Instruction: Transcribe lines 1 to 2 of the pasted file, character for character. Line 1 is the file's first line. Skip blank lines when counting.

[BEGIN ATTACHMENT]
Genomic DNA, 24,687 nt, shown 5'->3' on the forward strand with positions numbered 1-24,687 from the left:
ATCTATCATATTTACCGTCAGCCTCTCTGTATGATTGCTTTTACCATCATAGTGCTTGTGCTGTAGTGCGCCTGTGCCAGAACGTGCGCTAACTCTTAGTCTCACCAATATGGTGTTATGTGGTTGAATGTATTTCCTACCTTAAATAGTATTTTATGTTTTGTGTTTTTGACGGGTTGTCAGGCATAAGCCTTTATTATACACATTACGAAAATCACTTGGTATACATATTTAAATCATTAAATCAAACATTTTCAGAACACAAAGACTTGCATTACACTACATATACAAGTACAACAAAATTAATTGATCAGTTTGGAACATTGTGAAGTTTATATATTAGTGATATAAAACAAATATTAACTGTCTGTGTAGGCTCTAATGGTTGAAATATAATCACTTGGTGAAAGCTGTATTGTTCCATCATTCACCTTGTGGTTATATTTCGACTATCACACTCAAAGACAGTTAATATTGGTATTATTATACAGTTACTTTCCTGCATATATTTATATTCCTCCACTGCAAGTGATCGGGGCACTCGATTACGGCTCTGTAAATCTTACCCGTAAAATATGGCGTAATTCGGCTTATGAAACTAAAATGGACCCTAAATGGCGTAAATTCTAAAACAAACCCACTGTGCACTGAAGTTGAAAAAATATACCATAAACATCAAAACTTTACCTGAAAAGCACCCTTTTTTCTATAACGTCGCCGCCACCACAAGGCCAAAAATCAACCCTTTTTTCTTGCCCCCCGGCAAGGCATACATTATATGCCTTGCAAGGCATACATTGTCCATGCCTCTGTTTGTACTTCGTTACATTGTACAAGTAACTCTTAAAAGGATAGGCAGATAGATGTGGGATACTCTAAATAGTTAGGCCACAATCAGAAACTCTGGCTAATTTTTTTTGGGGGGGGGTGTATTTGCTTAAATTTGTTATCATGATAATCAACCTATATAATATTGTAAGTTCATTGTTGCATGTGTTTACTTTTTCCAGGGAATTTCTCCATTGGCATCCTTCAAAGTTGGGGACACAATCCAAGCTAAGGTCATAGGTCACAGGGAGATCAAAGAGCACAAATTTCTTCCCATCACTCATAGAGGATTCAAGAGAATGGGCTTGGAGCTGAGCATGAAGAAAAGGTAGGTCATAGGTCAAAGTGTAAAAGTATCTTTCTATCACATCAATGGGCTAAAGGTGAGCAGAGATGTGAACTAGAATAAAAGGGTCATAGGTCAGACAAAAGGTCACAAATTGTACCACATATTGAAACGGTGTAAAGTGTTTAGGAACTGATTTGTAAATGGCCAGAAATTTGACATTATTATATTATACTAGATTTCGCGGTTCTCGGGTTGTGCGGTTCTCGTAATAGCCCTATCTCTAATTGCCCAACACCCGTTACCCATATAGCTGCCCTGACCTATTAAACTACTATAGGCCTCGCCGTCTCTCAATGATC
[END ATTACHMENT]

Genomic DNA, 24,687 nt, shown 5'->3' on the forward strand with positions numbered 1-24,687 from the left:
ATCTATCATATTTACCGTCAGCCTCTCTGTATGATTGCTTTTACCATCATAGTGCTTGTGCTGTAGTGCGCCTGTGCCAGAACGTGCGCTAACTCTTAGTCTCACCAATATGGTGTTATGTGGTTGAATGTATTTCCTACCTTAAATAGTATTTTATGTTTTGTGTTTTTGACGGGTTGTCAGGCATAAGCCTTTATTATACACATTACGAAAATCACTTGGTATACATATTTAAATCATTAAATCAAACATTTTCAGAACACAAAGACTTGCATTACACTACATATACAAGTACAACAAAATTAATTGATCAGTTTGGAACATTGTGAAGTTTATATATTAGTGATATAAAACAAATATTAACTGTCTGTGTAGGCTCTAATGGTTGAAATATAATCACTTGGTGAAAGCTGTATTGTTCCATCATTCACCTTGTGGTTATATTTCGACTATCACACTCAAAGACAGTTAATATTGGTATTATTATACAGTTACTTTCCTGCATATATTTATATTCCTCCACTGCAAGTGATCGGGGCACTCGATTACGGCTCTGTAAATCTTACCCGTAAAATATGGCGTAATTCGGCTTATGAAACTAAAATGGACCCTAAATGGCGTAAATTCTAAAACAAACCCACTGTGCACTGAAGTTGAAAAAATATACCATAAACATCAAAACTTTACCTGAAAAGCACCCTTTTTTCTATAACGTCGCCGCCACCACAAGGCCAAAAATCAACCCTTTTTTCTTGCCCCCCGGCAAGGCATACATTATATGCCTTGCAAGGCATACATTGTCCATGCCTCTGTTTGTACTTCGTTACATTGTACAAGTAACTCTTAAAAGGATAGGCAGATAGATGTGGGATACTCTAAATAGTTAGGCCACAATCAGAAACTCTGGCTAATTTTTTTTGGGGGGGGGTGTATTTGCTTAAATTTGTTATCATGATAATCAACCTATATAATATTGTAAGTTCATTGTTGCATGTGTTTACTTTTTCCAGGGAATTTCTCCATTGGCATCCTTCAAAGTTGGGGACACAATCCAAGCTAAGGTCATAGGTCACAGGGAGATCAAAGAGCACAAATTTCTTCCCATCACTCATAGAGGATTCAAGAGAATGGGCTTGGAGCTGAGCATGAAGAAAAGGTAGGTCATAGGTCAAAGTGTAAAAGTATCTTTCTATCACATCAATGGGCTAAAGGTGAGCAGAGATGTGAACTAGAATAAAAGGGTCATAGGTCAGACAAAAGGTCACAAATTGTACCACATATTGAAACGGTGTAAAGTGTTTAGGAACTGATTTGTAAATGGCCAGAAATTTGACATTATTATATTATACTAGATTTCGCGGTTCTCGGGTTGTGCGGTTCTCGTAATAGCCCTATCTCTAATTGCCCAACACCCGTTACCCATATAGCTGCCCTGACCTATTAAACTACTATAGGCCTCGCCGTCTCTCAATGATC